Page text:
Miami Couple Return Home After Surviving 66 Days Adrift
MIAMI (AP) _ A Miami couple who survived 66 days aboard a life raft in the Pacific Ocean returned home Saturday looking for a long rest - away from the water and their aquatic tormentors.
William Butler, 59, and Simone Butler, 56, arrived at Miami International Airport after a seven-week ordeal, during which they said their boat was sunk by whales and they had to fend off sharks and subsist on fresh fish and desalinated sea water.
The couple, each more than 50 pounds lighter after the ordeal, flew from San Jose, Costa Rica, a week after they were rescued by a Costa Rican Coast Guard cutter 13 miles off that Central American nation’s coast.
″It’s hard to believe that seven days ago we were still adrift, trying to make landfall,″ Butler said. ″Really, it’s hard to discuss the situation.″
Butler said the most dangerous day on the covered raft was a day he called ″The Shootout at O.K. Corral.″
The Butlers that afternoon found themselves in the middle of a huge school of triggerfish, a small feeding fish. Then came a school of porpoises and ″about 20 to 30 sharks,″ he said.
″They all got in a huge feeding frenzy,″ Butler said, that ended only about 3 a.m. the next day.
During the turbulent episode, either a porpoise or a shark got caught in one of the raft’s balast bags, and violently threw the raft about for a couple of minutes, according to Butler.
Butler, a retired exporter, looked trim and fit. He wore a bushy grey beard grown during the sojourn.
Mrs. Butler, who lost 67 pounds, left the plane in a wheelchair, but stood up to greet waiting family members and friends and talk with reporters.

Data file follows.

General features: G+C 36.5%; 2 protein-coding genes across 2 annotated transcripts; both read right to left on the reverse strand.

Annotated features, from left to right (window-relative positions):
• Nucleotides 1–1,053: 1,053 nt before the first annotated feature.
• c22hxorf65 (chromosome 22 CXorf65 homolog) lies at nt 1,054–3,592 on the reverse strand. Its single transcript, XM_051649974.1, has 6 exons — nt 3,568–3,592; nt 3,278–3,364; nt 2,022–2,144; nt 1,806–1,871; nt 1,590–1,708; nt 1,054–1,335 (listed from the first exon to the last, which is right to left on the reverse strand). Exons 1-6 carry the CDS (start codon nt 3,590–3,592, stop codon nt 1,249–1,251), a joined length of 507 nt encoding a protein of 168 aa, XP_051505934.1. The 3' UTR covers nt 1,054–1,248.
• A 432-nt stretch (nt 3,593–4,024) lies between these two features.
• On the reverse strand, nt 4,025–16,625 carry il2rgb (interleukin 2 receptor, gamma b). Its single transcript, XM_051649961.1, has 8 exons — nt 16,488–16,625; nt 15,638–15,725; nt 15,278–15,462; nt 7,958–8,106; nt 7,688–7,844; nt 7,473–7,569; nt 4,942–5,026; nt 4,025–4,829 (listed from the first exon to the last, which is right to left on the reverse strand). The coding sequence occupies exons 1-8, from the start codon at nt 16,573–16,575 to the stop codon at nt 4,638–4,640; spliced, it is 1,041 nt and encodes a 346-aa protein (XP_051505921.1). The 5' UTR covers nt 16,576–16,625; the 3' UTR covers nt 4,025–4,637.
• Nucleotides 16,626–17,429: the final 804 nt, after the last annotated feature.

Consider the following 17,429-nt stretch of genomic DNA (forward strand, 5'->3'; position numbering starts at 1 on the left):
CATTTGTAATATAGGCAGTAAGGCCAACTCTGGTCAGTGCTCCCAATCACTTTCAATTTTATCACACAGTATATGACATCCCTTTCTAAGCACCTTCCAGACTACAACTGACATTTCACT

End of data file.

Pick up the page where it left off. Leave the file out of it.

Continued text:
Among those waiting to meet the Butlers was their 2-month-old granddaughter, Jessica Butler, who was born after they put to sea.
The couple was hospitalized in Costa Rica after the rescue.
″The first night in the hospital,″ said Mrs. Butler, a native of France, ″I had a terrible nightmare, and didn’t know where I was. It was a terrible two minutes in the dark before I realized that I was on land and it was all right.″
On May 24, the Butlers began a voyage from Panama to Hawaii in their 40- foot sailboat.
Nearly three weeks out, whales, apparently seeking to protect their young, attacked and sank the boat, the couple said.
‘I don’t know anything about whale psychology,″ Butler said, ″but I assume we headed into (the whales’) pack. The babies were in front, the mothers behind, then the males.″
Butler said the male whales attacked the boat, ramming its hull while making loud chugging sounds ″like a locomotive.″ The couple sent help signals, grabbed essentials and jumped into the raft as the craft went down in minutes.
They managed to escape with six cans of food - including half a jar of peanut butter - the ship’s log, a puncture repair kit for the rubber raft and the crucial fishing line and a portable desalination filter.
The canned food held out for 20 days, then they lived on fish they caught.
The couple said they sighted dozens of ships during their ordeal, but weren’t seen by the crews.
The Costa Rican Coast Guard spotted the couple floating in their life raft Aug. 19.
″We’re going to rest - and go away from the ocean for a while, to the mountains, the prairies,″ Butler said.
The life-long sailor said he plans to resume sailing ″in about a year.″
They said they have received various offers for rights to the story of their ordeal.
″We’ve already received a lot of offers,″ Butler said. ″Offers for movie rights, for TV rights, for book rights, for ghostwriters.″ But ″we’ve put that all on hold,″ his wife said.